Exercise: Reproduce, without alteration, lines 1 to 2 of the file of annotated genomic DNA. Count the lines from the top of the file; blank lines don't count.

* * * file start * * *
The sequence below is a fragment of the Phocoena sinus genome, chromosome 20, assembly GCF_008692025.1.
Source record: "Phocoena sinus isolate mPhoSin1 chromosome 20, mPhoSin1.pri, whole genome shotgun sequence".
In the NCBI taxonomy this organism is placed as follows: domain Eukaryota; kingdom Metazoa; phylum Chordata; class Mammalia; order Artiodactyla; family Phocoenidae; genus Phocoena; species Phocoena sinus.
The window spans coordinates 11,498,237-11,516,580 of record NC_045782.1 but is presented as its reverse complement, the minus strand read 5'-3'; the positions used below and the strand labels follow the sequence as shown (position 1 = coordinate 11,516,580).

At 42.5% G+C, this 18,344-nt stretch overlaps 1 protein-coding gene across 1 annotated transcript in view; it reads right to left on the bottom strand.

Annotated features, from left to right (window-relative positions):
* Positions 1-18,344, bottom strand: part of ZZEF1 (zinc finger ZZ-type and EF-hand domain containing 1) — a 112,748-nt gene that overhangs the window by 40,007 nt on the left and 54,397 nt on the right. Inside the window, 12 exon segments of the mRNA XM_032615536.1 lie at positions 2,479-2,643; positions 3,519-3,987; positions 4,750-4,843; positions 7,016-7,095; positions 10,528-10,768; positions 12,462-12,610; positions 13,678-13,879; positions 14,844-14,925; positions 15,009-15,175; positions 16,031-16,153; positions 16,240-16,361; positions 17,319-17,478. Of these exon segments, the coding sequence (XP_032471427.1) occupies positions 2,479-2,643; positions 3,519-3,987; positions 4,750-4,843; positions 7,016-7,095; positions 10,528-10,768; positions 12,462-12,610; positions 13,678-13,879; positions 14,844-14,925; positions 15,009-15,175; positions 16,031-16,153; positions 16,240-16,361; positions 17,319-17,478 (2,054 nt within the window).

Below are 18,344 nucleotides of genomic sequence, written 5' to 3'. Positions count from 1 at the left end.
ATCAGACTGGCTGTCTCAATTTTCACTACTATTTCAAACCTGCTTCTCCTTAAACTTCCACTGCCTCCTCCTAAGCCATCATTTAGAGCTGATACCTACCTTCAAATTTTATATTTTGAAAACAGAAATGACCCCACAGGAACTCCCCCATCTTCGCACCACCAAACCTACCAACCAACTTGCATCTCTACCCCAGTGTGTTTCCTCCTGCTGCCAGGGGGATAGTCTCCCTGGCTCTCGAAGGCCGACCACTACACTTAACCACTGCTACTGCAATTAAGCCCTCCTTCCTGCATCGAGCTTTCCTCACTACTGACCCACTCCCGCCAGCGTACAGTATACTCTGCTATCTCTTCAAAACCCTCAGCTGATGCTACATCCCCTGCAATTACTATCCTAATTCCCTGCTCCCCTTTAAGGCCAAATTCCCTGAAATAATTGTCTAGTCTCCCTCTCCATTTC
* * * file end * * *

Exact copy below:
The sequence below is a fragment of the Phocoena sinus genome, chromosome 20, assembly GCF_008692025.1.
Source record: "Phocoena sinus isolate mPhoSin1 chromosome 20, mPhoSin1.pri, whole genome shotgun sequence".